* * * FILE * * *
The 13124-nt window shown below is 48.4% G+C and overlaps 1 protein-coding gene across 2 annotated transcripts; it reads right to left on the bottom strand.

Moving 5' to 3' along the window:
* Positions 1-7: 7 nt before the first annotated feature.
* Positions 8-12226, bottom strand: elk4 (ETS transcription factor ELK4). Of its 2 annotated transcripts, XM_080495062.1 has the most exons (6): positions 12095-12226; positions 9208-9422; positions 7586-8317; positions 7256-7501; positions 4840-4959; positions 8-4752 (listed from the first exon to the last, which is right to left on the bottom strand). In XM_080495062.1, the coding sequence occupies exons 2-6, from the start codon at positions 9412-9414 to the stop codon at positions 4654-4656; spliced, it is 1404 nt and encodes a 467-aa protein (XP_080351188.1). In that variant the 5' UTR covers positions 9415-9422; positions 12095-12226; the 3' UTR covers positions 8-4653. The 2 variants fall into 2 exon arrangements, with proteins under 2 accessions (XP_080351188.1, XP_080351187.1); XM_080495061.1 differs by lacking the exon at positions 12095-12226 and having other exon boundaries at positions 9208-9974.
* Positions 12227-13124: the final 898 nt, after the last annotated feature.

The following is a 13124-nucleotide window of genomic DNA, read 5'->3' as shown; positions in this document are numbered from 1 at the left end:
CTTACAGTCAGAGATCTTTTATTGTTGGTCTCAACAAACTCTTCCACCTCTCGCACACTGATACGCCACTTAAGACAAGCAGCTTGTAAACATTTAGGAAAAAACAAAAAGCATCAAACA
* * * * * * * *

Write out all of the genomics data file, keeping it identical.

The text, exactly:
The 13124-nt window shown below is 48.4% G+C and overlaps 1 protein-coding gene across 2 annotated transcripts; it reads right to left on the bottom strand.

Moving 5' to 3' along the window:
* Positions 1-7: 7 nt before the first annotated feature.
* Positions 8-12226, bottom strand: elk4 (ETS transcription factor ELK4). Of its 2 annotated transcripts, XM_080495062.1 has the most exons (6): positions 12095-12226; positions 9208-9422; positions 7586-8317; positions 7256-7501; positions 4840-4959; positions 8-4752 (listed from the first exon to the last, which is right to left on the bottom strand). In XM_080495062.1, the coding sequence occupies exons 2-6, from the start codon at positions 9412-9414 to the stop codon at positions 4654-4656; spliced, it is 1404 nt and encodes a 467-aa protein (XP_080351188.1). In that variant the 5' UTR covers positions 9415-9422; positions 12095-12226; the 3' UTR covers positions 8-4653. The 2 variants fall into 2 exon arrangements, with proteins under 2 accessions (XP_080351188.1, XP_080351187.1); XM_080495061.1 differs by lacking the exon at positions 12095-12226 and having other exon boundaries at positions 9208-9974.
* Positions 12227-13124: the final 898 nt, after the last annotated feature.

The following is a 13124-nucleotide window of genomic DNA, read 5'->3' as shown; positions in this document are numbered from 1 at the left end:
CTTACAGTCAGAGATCTTTTATTGTTGGTCTCAACAAACTCTTCCACCTCTCGCACACTGATACGCCACTTAAGACAAGCAGCTTGTAAACATTTAGGAAAAAACAAAAAGCATCAAACA